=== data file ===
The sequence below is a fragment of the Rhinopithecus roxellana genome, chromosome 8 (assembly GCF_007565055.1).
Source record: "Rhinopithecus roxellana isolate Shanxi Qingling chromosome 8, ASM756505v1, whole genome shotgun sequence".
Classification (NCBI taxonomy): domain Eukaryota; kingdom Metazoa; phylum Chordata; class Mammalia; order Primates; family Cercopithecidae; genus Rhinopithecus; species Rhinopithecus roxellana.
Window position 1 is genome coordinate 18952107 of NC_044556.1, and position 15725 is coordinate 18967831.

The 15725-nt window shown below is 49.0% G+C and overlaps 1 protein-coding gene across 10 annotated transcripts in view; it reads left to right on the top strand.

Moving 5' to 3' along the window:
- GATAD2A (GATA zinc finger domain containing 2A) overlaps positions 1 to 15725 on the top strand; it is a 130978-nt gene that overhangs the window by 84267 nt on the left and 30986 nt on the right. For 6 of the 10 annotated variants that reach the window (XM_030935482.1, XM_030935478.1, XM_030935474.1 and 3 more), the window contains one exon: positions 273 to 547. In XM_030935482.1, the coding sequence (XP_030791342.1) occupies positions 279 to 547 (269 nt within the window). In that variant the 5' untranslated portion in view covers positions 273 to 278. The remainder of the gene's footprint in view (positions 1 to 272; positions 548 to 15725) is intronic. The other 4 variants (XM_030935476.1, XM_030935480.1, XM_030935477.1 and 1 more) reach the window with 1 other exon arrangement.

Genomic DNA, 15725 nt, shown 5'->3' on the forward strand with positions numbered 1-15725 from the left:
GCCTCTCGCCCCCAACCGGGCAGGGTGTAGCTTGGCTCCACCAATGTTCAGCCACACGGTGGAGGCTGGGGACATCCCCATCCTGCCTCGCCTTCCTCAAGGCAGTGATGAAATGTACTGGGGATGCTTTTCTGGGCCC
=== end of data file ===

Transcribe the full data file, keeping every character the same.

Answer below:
The sequence below is a fragment of the Rhinopithecus roxellana genome, chromosome 8 (assembly GCF_007565055.1).
Source record: "Rhinopithecus roxellana isolate Shanxi Qingling chromosome 8, ASM756505v1, whole genome shotgun sequence".
Classification (NCBI taxonomy): domain Eukaryota; kingdom Metazoa; phylum Chordata; class Mammalia; order Primates; family Cercopithecidae; genus Rhinopithecus; species Rhinopithecus roxellana.
Window position 1 is genome coordinate 18952107 of NC_044556.1, and position 15725 is coordinate 18967831.

The 15725-nt window shown below is 49.0% G+C and overlaps 1 protein-coding gene across 10 annotated transcripts in view; it reads left to right on the top strand.

Moving 5' to 3' along the window:
- GATAD2A (GATA zinc finger domain containing 2A) overlaps positions 1 to 15725 on the top strand; it is a 130978-nt gene that overhangs the window by 84267 nt on the left and 30986 nt on the right. For 6 of the 10 annotated variants that reach the window (XM_030935482.1, XM_030935478.1, XM_030935474.1 and 3 more), the window contains one exon: positions 273 to 547. In XM_030935482.1, the coding sequence (XP_030791342.1) occupies positions 279 to 547 (269 nt within the window). In that variant the 5' untranslated portion in view covers positions 273 to 278. The remainder of the gene's footprint in view (positions 1 to 272; positions 548 to 15725) is intronic. The other 4 variants (XM_030935476.1, XM_030935480.1, XM_030935477.1 and 1 more) reach the window with 1 other exon arrangement.

Genomic DNA, 15725 nt, shown 5'->3' on the forward strand with positions numbered 1-15725 from the left:
GCCTCTCGCCCCCAACCGGGCAGGGTGTAGCTTGGCTCCACCAATGTTCAGCCACACGGTGGAGGCTGGGGACATCCCCATCCTGCCTCGCCTTCCTCAAGGCAGTGATGAAATGTACTGGGGATGCTTTTCTGGGCCC